Sharon came to the compromise after talks with key ministers that led him to conclude that his full revamped plan would be rejected in a key vote at Sunday's weekly cabinet meeting, Israeli public and army radio reported on Thursday.

On Sunday, government ministers will be asked to approve the evacuation of just three settlements - the isolated Netzarim and Morag colonies in southern Gaza, as well as Rafiah Yam in the far south of the Israeli-occupied territory.

The three settlements are seen as the most exposed to resistance attacks. Preparations for their evacuation were expected to take nine months, said the radio reports.
 
Sharon was nonetheless expected to ask his government to "take note" of his full plan for a phased military pullout as well as the evacuation of 21 Jewish settlements in the Gaza Strip and four in the northern West Bank.

The 'withdrawal' from Gaza will be accompanied by an expansion in control of the occupied West Bank.

The Israeli premier would also tell the parliament that he was not giving up on his full plan.

Humiliating rejection
 
Sharon was humiliated on 2 May when his Likud party rejected a first version of his proposal to pull back unilaterally from Gaza, despite US backing for the plan.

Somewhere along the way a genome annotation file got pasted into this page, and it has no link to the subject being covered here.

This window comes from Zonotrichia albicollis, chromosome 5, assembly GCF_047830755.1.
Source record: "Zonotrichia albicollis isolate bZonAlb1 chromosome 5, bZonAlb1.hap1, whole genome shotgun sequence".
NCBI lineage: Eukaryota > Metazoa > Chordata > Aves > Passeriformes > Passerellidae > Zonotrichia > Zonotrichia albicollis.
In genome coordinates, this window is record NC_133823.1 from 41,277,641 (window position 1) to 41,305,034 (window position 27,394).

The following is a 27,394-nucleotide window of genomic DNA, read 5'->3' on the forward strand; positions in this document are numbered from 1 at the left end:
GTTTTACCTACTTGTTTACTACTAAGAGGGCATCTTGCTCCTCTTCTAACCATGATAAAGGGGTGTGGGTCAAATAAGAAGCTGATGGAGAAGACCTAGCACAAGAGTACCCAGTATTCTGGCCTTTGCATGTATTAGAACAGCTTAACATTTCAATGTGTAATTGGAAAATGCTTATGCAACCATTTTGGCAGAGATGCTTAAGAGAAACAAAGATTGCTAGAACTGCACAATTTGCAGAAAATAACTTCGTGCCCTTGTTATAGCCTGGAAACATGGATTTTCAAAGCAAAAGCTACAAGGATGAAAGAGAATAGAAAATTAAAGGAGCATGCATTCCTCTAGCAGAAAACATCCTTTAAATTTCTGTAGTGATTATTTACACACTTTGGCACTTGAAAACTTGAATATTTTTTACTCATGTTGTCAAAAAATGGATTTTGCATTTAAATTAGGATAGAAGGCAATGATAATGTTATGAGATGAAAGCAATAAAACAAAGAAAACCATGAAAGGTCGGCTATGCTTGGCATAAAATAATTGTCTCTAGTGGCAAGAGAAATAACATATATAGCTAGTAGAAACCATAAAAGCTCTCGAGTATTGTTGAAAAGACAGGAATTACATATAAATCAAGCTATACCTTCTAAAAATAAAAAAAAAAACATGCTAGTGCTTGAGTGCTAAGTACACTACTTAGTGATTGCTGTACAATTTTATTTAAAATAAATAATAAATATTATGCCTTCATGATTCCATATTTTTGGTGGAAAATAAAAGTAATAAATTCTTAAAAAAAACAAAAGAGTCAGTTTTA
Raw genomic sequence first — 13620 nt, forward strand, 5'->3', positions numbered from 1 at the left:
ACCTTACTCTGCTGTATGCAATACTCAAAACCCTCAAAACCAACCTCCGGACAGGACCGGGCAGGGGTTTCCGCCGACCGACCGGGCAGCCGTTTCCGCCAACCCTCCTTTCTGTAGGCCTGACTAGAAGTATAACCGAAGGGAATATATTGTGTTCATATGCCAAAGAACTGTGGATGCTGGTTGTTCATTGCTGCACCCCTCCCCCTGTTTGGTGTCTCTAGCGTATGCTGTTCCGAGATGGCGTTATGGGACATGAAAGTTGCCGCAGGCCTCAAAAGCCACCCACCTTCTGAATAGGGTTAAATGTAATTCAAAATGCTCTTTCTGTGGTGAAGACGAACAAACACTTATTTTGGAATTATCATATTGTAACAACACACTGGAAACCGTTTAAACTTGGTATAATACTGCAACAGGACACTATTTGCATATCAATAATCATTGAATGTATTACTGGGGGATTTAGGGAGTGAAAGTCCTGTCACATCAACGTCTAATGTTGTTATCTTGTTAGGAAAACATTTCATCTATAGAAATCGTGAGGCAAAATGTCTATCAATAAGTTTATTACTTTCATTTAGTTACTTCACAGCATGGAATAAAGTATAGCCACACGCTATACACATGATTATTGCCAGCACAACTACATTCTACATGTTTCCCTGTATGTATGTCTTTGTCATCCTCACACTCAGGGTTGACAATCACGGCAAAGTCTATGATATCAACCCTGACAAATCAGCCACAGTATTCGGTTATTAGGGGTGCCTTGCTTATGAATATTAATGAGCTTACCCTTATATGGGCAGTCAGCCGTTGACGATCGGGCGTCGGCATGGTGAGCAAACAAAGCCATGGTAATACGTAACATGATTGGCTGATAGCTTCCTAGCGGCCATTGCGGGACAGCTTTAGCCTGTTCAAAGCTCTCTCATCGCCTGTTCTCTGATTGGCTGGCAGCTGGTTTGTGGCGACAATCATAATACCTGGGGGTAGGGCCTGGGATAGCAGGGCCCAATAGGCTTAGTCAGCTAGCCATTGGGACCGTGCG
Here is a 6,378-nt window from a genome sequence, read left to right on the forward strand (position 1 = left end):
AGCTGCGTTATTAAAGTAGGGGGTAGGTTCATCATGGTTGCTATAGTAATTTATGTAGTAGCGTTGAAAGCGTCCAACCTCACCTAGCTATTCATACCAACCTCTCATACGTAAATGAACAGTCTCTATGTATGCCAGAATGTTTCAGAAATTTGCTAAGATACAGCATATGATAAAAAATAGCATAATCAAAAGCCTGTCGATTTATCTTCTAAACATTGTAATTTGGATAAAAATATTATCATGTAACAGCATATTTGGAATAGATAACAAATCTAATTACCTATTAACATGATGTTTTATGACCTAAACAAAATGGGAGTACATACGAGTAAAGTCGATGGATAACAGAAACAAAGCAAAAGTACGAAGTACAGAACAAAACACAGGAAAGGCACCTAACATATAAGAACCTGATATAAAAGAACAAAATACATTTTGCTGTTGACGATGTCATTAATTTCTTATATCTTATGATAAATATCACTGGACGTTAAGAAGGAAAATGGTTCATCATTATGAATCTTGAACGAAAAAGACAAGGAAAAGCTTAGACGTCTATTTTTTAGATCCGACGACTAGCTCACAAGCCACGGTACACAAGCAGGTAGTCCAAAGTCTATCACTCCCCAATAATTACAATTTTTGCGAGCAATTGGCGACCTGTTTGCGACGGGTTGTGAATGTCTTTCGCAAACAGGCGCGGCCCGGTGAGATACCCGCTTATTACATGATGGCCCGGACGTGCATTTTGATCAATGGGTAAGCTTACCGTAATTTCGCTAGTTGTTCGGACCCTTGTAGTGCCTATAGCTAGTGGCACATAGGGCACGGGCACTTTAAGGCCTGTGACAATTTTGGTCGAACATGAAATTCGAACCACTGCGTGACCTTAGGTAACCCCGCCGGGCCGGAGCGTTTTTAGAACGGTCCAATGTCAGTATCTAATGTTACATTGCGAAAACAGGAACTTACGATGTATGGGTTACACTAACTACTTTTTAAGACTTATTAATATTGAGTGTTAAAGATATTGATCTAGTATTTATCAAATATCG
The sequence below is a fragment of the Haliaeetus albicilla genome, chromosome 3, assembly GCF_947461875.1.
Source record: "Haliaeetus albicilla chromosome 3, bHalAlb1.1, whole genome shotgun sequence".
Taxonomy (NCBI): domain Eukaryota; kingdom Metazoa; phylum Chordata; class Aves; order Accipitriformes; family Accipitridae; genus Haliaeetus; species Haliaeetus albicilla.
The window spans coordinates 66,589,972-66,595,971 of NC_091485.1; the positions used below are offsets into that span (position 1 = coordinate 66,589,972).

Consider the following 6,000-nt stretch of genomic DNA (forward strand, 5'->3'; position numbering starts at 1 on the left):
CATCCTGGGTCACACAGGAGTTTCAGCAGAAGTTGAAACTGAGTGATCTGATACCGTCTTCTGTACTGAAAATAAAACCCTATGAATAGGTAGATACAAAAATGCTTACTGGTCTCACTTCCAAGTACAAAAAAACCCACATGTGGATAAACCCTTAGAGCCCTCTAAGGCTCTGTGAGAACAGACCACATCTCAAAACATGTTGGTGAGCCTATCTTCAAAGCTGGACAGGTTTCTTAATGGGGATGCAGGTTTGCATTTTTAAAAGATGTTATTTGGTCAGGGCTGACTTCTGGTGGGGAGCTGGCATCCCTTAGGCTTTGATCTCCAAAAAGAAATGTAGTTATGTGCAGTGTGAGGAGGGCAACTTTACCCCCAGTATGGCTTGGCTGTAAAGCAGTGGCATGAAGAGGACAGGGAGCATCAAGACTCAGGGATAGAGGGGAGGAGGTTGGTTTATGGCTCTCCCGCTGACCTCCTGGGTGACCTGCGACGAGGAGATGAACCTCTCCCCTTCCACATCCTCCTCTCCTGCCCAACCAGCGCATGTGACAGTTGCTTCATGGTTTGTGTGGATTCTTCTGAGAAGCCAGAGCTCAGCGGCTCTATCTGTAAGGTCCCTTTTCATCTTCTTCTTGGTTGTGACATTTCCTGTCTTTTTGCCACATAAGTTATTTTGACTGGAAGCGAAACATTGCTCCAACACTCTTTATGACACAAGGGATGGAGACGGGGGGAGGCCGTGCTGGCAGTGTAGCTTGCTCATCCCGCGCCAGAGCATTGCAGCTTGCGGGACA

Likud party members voted on 2
May against an Israeli pullout

But since then he has worked to convince sceptical ministers to accept the modified version of his so-called "separation plan".

By choosing to proceed with a step-by-step approach, Sharon would allow the government to put a halt to the evacuation depending on the situation on the ground, an aide to the prime minister said.

By the end of the process, Israel would retain control of Gaza airspace and territorial waters but would remain on the ground only in an expanded buffer zone along the border with Egypt, scene of a large-scale Israeli operation that left 43 Palestinians dead earlier this month.

Political calculations
 
Sharon thus hoped to reassure wary ministers and convince the National Religious Party (NRP), one of two far-right parties in his coalition with six MPs in the 120-member Knesset, to remain in government.

On Thursday, the Israeli prime minister tried to persuade undecided ministers like Finance Minister Benjamin Netanyahu, his main rival in the Likud party, to back his full plan.

Israeli media reported that while 11 ministers in the 23-strong cabinet supported the plan, eight were against, meaning Sharon needs one of the three undecided ministers to win a full majority, without his own 23rd vote.
 
According to an opinion poll released Thursday on public radio, 60% of Israelis support a withdrawal from the Gaza Strip, where 13 soldiers were killed in the first half of May, while 40% oppose the move.